The potential riches for makers of obesity and diabetes treatments are irresistible to biotech entrepreneurs and investors. Rhythm Pharmaceuticals, a drug developer focused on these multibillion-dollar markets, has closed a $21 million Series A round of funding, according to the firm.
Rhythm has been quietly incubating at the Boston offices of MPM Capital. Then on Friday, the startup made some news when it revealed an exclusive licensing deal with the rising French biotech power Ipsen, which is supplying Rhythm with molecules based on two hormones that play roles in regulating metabolic functions. Paris-based Ipsen is a fast-growing biotech that pulled in about $1.4 billion in revenue last year.
Rhythm president and co-founder Bart Henderson, who was previously an entrepreneur-in-residence at MPM, tells Xconomy that the Ipsen molecules, or peptides, compose the entirety of his young startup’s pipeline. The first-round financing, led by MPM and the venture firm New Enterprise Associates, will fund the firm’s first two clinical trials slated to begin this year and in 2011. Ipsen owns a 17-percent stake in Rhythm, and has a seat on the startup’s board of directors.
Henderson says he was familiar with the technology from Paris-based Ipsen from his tenure as chief dealmaker for Cambridge, MA-based Radius Health (another firm backed by MPM), which licensed a modified hormone drug from Ipsen as a treatment for osteoporosis in 2005. Rhythm was formed in 2008 to apply Ipsen’s technology to treating metabolic disorders like diabetes and obesity, he says.
The obesity market is huge. About two-thirds of Americans are considered overweight or obese, according to the Centers of Disease Control and Prevention. What’s more, there are few pharmaceutical options for treating obesity, and the appetite suppressants that are often prescribed today can disrupt peoples’ sleep and cause other side effects. And the fact that so many Americans are overweight is a big reason that there are more than 24 million diabetics in the U.S.
Rhythm has licensed genetically modified versions of the ghrelin and melanocyte-stimulating hormones from Ipsen. The melanocyte-stimulating hormone (MSH) regulates appetite and energy homeostasis in cells, Henderson says, and the startup plans to begin a Phase I clinical trial next year with a compound based on this hormone to treat diabetes and obesity. The firm’s lead compound derived from ghrelin, a hunger-stimulating hormone, will be tested in humans to treat the digestive slowdowns that occur in diabetics and people who undergo abdominal surgeries. For the latter group, that drug could shorten hospital stays, Henderson says.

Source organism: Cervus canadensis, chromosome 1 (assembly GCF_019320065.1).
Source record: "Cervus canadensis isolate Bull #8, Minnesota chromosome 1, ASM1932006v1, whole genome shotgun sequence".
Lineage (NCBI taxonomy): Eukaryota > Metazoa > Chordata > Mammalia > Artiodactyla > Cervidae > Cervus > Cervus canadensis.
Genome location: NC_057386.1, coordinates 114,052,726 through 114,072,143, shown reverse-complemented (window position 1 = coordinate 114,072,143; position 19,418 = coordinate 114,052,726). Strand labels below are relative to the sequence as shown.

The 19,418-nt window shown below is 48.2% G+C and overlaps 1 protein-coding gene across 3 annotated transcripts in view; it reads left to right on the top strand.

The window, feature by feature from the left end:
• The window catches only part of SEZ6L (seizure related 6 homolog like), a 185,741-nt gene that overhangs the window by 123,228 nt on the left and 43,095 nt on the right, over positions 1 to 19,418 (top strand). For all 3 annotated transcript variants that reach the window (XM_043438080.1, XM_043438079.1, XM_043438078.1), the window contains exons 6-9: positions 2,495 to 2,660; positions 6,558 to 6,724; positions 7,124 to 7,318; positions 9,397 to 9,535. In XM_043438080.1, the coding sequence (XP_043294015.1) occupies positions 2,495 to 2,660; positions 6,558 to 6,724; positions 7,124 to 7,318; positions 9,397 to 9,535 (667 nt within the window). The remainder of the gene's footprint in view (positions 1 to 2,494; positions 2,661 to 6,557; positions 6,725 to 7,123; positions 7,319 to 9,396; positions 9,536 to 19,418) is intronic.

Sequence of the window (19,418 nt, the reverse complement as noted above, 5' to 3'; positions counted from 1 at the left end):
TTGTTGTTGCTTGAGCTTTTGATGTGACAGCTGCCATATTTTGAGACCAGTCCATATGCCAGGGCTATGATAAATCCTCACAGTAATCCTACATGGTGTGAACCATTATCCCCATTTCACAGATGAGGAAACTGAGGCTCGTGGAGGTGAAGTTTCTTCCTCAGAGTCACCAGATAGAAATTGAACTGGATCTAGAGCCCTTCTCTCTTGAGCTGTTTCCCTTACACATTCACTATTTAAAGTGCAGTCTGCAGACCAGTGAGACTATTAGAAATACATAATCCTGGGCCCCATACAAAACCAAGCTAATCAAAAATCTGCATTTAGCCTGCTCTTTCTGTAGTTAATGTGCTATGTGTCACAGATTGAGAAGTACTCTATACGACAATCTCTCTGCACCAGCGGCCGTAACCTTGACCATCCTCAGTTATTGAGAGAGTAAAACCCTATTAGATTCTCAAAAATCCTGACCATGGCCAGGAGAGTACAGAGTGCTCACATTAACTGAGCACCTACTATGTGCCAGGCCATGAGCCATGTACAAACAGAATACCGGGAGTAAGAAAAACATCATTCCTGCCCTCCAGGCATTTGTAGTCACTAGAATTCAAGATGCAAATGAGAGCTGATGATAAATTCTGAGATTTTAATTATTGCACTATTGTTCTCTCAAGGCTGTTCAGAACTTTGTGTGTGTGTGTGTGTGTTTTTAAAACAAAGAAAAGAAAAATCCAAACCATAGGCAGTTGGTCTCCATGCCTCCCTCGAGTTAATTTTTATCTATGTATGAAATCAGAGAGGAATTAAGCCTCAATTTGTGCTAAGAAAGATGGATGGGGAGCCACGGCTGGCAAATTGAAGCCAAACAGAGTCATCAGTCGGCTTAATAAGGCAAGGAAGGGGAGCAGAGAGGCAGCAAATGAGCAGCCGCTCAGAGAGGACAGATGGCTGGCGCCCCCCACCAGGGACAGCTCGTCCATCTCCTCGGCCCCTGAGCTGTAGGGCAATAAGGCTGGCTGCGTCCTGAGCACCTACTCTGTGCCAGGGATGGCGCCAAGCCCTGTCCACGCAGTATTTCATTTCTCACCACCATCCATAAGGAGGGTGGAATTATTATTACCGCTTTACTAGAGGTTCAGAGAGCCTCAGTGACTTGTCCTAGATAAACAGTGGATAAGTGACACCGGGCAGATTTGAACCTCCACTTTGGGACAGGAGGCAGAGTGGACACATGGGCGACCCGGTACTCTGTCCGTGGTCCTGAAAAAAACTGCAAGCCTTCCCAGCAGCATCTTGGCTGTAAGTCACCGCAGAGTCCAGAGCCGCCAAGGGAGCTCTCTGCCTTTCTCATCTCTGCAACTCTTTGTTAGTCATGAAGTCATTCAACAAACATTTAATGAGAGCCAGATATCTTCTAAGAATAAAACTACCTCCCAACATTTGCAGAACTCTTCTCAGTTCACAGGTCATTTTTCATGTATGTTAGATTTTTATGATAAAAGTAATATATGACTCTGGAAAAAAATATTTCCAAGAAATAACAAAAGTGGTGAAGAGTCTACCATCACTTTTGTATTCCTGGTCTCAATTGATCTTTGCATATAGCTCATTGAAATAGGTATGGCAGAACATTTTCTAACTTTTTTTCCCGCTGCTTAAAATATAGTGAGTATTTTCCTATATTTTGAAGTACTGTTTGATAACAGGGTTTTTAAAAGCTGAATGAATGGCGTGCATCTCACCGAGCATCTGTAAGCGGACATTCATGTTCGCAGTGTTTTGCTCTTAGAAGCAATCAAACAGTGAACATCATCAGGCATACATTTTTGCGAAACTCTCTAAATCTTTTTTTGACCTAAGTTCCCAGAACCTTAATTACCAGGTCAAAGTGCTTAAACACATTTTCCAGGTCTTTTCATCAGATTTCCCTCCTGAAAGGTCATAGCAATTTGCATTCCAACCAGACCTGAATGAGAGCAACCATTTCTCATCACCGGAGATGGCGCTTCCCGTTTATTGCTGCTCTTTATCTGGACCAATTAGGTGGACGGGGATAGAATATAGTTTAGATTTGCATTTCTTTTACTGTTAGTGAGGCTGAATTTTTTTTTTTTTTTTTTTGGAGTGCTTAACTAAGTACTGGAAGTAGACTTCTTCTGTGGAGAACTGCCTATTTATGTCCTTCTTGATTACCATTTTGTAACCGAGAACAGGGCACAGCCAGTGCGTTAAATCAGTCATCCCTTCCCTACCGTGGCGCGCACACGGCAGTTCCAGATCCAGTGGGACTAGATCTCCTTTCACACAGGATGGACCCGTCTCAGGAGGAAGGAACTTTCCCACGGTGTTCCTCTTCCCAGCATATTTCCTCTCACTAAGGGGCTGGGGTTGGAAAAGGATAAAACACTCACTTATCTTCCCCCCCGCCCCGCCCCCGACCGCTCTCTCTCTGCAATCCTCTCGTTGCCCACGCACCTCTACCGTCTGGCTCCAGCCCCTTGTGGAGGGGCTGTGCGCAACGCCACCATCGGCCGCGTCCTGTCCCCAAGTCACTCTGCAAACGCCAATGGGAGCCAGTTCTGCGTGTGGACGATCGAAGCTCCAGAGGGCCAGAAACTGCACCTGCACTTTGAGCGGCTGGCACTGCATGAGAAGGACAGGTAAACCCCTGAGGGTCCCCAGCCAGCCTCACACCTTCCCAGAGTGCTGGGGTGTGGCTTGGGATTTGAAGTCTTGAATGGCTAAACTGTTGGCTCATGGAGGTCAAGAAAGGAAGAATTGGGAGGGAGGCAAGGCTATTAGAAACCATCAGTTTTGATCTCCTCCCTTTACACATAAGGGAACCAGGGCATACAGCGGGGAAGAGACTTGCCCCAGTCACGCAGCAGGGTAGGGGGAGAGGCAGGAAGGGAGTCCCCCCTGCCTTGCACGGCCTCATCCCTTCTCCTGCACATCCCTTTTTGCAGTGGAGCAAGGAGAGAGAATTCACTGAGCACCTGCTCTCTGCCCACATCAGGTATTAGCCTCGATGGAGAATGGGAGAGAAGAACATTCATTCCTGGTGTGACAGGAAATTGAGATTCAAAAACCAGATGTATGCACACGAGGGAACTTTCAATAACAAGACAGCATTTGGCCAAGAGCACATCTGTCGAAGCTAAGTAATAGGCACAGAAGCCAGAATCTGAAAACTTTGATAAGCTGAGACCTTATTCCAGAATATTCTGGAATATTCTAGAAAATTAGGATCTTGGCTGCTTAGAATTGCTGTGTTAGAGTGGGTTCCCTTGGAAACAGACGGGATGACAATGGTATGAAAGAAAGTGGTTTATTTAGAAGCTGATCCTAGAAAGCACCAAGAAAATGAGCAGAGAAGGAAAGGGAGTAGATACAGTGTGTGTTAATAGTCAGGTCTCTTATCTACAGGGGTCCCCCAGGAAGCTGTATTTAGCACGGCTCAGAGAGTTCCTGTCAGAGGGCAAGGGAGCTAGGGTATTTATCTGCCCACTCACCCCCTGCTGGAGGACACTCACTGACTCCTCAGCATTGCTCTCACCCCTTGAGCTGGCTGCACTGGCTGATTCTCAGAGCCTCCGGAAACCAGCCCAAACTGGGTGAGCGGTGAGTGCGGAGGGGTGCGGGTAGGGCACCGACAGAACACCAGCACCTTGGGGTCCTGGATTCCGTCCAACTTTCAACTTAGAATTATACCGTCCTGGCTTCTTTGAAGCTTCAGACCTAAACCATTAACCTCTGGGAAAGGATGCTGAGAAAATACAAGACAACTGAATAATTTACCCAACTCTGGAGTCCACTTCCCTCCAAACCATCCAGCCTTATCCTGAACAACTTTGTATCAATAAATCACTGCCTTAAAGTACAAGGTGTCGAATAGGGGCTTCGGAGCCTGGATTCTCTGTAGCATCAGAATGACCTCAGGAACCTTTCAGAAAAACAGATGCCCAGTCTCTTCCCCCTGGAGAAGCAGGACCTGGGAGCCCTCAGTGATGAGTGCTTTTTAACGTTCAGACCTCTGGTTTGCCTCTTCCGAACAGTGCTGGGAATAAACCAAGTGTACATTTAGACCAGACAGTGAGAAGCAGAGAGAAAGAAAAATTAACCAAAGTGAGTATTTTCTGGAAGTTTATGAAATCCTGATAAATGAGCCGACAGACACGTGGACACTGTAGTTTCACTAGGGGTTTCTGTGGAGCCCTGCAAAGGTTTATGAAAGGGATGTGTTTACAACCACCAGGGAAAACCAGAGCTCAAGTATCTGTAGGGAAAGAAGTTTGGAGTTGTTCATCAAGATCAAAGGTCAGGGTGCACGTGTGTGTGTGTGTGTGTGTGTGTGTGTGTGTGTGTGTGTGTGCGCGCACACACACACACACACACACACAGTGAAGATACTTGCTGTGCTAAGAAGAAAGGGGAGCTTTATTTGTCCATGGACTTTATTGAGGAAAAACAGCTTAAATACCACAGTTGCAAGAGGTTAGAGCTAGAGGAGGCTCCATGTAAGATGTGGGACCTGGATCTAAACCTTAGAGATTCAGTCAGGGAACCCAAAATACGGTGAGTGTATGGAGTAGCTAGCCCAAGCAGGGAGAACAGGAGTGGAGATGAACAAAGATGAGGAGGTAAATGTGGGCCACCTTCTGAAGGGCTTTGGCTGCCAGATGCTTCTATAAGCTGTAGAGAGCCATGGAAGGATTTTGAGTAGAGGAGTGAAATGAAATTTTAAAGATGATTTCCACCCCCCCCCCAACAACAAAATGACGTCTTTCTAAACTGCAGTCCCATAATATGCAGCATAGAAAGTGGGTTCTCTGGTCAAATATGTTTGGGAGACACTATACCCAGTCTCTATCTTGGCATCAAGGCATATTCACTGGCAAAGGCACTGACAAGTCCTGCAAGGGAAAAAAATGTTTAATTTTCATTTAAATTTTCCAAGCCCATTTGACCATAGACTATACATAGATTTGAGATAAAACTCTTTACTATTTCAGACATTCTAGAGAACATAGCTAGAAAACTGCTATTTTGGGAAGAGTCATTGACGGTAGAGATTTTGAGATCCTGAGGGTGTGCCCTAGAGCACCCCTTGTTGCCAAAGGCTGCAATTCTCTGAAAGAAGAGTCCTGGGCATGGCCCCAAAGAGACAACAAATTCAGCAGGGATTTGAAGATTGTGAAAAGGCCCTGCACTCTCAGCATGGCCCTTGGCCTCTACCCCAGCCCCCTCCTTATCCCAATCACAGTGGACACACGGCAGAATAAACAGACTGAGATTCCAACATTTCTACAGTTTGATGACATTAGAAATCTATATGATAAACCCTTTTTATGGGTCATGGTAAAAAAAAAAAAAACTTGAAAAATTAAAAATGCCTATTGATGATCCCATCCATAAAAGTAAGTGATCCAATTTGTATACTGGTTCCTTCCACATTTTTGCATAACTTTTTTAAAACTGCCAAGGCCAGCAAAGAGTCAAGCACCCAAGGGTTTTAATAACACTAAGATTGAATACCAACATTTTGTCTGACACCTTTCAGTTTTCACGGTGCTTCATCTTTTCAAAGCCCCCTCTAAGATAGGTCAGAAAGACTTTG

There’s definitely precedence for using genetically modified hormones for treating obesity and diabetes. San Diego-based Amylin Pharmaceuticals (NASDAQ:AMLN), for instance, is developing a modified hormone—a combination of pramlintide and metreleptin—for treating obesity in partnership with Japanese drug giant Takeda. That drug is now in late-stage clinical development. Swiss drug powerhouse Roche is making progress with the development of a hormone-related compound licensed from Ipsen for treating diabetes. These drugs have caught on after earlier small molecules have failed to deliver results, particularly in the obesity arena.
“Your starting point is the human messenger hormone,” Henderson says, “so you’re making a bet on what Mother Nature has crafted rather than starting de novo with a small molecule.”
Henderson is still operating Rhythm from MPM’s Boston offices along with his co-founder, Elizabeth Stoner, an MPM managing director, who is serving as chief development officer of the startup. They’ve also recruited Harvard Medical School professor Lee Kaplan, who heads obesity research at Massachusetts General Hospital, to serve as a scientific advisor to the company.
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